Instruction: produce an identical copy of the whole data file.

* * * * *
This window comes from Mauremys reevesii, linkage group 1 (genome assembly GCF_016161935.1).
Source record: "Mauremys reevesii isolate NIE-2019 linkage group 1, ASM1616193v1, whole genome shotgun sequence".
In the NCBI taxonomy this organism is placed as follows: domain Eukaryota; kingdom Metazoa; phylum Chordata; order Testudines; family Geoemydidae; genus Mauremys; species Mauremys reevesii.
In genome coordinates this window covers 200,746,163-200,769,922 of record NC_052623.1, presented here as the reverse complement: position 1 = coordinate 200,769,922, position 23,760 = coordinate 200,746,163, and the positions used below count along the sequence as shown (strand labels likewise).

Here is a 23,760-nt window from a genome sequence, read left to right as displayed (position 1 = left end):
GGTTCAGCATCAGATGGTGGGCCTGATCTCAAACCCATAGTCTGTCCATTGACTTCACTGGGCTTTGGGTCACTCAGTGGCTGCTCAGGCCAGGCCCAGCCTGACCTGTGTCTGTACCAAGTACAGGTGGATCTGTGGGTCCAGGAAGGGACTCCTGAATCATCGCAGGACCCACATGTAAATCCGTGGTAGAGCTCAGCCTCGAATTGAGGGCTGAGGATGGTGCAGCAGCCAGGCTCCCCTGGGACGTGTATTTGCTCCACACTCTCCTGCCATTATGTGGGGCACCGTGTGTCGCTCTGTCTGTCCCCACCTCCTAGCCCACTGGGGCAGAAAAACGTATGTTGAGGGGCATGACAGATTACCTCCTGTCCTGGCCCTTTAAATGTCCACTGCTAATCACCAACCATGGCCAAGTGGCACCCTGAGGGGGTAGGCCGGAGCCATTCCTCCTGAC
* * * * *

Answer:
This window comes from Mauremys reevesii, linkage group 1 (genome assembly GCF_016161935.1).
Source record: "Mauremys reevesii isolate NIE-2019 linkage group 1, ASM1616193v1, whole genome shotgun sequence".
In the NCBI taxonomy this organism is placed as follows: domain Eukaryota; kingdom Metazoa; phylum Chordata; order Testudines; family Geoemydidae; genus Mauremys; species Mauremys reevesii.
In genome coordinates this window covers 200,746,163-200,769,922 of record NC_052623.1, presented here as the reverse complement: position 1 = coordinate 200,769,922, position 23,760 = coordinate 200,746,163, and the positions used below count along the sequence as shown (strand labels likewise).

Here is a 23,760-nt window from a genome sequence, read left to right as displayed (position 1 = left end):
GGTTCAGCATCAGATGGTGGGCCTGATCTCAAACCCATAGTCTGTCCATTGACTTCACTGGGCTTTGGGTCACTCAGTGGCTGCTCAGGCCAGGCCCAGCCTGACCTGTGTCTGTACCAAGTACAGGTGGATCTGTGGGTCCAGGAAGGGACTCCTGAATCATCGCAGGACCCACATGTAAATCCGTGGTAGAGCTCAGCCTCGAATTGAGGGCTGAGGATGGTGCAGCAGCCAGGCTCCCCTGGGACGTGTATTTGCTCCACACTCTCCTGCCATTATGTGGGGCACCGTGTGTCGCTCTGTCTGTCCCCACCTCCTAGCCCACTGGGGCAGAAAAACGTATGTTGAGGGGCATGACAGATTACCTCCTGTCCTGGCCCTTTAAATGTCCACTGCTAATCACCAACCATGGCCAAGTGGCACCCTGAGGGGGTAGGCCGGAGCCATTCCTCCTGAC